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Kinetic Energy with constant forces

The kinetic energy of a particle with mass and speed is somewhat mysteriously defined as
 (1.2)

This is true even in three dimensions but we'll start by considering it in just one dimension. We see now why this is a sensible definition.

If we apply a constant net force to an otherwise free particle it will accelerate with constant acceleration because . Remember that with constant acceleration we showed earlier that over some time interval you could relate initial velocity , final velocity , and distance traveled as

 (1.3)

Multiply both sides by , and this becomes . But in one dimension , the work done by the force F, so we end up with the simple looking formula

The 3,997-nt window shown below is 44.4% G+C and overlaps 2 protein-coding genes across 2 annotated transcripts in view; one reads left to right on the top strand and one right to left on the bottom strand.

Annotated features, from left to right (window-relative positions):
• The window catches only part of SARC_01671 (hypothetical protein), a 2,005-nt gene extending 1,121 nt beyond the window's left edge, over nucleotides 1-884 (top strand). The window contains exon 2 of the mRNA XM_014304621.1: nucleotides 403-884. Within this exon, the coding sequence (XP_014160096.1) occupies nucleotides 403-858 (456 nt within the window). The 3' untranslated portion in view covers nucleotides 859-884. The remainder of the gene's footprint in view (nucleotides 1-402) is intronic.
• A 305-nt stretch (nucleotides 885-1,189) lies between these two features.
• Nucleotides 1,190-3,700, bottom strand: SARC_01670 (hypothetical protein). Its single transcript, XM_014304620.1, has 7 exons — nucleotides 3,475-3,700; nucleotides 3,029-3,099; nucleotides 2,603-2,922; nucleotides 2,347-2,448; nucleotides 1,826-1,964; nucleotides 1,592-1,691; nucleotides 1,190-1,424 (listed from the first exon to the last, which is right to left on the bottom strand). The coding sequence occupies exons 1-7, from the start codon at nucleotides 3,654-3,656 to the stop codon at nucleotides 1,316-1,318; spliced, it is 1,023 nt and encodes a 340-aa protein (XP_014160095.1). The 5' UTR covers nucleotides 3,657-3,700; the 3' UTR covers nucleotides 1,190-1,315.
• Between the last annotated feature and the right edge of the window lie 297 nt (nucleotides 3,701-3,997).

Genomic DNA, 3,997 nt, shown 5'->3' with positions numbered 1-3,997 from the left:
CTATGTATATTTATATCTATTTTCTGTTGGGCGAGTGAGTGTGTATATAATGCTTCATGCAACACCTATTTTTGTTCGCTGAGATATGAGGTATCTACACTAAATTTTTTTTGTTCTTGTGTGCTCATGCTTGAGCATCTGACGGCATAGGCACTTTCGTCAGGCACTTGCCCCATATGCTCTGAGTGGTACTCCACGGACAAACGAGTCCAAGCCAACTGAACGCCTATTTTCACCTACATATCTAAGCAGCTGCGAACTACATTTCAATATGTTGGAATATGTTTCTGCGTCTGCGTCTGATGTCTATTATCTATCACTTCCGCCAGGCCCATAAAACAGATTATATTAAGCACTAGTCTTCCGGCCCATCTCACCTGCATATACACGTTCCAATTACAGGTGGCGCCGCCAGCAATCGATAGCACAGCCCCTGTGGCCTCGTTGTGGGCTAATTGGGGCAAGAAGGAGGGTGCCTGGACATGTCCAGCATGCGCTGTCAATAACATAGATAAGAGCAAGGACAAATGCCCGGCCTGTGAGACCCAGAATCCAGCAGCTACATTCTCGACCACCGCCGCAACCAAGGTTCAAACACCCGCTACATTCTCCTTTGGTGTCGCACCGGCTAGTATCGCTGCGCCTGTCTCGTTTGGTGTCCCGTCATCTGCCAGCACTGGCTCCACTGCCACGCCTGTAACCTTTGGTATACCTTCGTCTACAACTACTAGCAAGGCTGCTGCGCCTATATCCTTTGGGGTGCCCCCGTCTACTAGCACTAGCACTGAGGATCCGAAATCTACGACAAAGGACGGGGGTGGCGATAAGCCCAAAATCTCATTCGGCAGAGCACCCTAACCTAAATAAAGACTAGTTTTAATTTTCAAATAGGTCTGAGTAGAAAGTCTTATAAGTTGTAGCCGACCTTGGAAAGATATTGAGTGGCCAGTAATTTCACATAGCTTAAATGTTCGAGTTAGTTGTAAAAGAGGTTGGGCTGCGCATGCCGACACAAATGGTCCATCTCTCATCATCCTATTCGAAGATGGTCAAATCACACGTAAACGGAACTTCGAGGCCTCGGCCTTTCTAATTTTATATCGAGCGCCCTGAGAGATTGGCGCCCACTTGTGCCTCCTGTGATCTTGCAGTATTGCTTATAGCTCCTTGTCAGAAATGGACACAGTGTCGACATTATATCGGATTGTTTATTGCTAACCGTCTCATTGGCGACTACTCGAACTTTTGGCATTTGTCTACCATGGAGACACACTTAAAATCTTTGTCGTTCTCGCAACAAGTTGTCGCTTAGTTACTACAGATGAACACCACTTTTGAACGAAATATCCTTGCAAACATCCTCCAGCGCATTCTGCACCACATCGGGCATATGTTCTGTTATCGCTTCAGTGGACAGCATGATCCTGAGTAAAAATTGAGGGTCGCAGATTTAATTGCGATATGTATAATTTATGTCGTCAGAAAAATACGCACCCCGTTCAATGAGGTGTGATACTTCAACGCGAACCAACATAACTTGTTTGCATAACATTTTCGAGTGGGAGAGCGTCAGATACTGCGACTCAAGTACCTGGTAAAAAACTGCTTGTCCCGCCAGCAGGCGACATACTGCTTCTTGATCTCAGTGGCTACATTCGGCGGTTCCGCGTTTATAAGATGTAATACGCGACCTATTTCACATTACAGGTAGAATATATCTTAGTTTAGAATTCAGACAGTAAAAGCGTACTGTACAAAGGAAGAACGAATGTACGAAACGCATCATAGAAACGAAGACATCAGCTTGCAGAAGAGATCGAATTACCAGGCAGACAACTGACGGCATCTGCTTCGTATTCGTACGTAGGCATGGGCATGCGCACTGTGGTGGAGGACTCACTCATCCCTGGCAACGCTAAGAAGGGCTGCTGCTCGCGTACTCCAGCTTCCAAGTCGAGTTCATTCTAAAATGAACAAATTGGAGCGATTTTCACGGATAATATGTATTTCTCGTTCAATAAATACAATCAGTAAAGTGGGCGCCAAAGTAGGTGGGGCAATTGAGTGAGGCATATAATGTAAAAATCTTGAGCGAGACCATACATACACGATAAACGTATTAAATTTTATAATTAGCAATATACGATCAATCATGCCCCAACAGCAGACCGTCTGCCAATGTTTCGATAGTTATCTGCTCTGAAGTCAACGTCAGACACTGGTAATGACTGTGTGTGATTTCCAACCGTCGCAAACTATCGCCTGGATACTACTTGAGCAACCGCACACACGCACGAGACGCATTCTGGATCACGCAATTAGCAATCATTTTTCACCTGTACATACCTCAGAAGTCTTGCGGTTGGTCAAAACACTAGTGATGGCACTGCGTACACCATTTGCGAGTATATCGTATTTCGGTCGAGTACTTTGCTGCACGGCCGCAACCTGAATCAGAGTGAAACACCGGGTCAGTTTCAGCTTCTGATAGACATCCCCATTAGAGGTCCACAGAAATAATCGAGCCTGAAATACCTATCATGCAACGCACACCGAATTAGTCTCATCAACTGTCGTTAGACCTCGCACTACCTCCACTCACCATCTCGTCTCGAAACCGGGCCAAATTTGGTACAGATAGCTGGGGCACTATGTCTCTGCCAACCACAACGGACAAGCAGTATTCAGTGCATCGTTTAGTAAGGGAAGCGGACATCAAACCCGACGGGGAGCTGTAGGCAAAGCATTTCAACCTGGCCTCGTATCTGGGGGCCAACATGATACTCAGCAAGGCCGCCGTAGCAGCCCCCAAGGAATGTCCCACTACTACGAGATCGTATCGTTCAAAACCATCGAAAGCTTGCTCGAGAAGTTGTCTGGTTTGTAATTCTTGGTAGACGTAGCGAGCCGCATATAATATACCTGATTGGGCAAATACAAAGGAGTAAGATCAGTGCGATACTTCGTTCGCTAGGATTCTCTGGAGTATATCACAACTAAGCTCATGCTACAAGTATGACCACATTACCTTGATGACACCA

(1.4)

This is called the work-energy theorem''. In words this says that the change in kinetic energy is equal to the work done by the force on mass . So this kinetic energy is a pretty neat thing. If you know its change, you can figure out how much work was done by all the forces acting on the the particle.

Next: Work with variable forces Up: Work Work Work Previous: Work with constant forces
Josh Deutsch 2003-02-02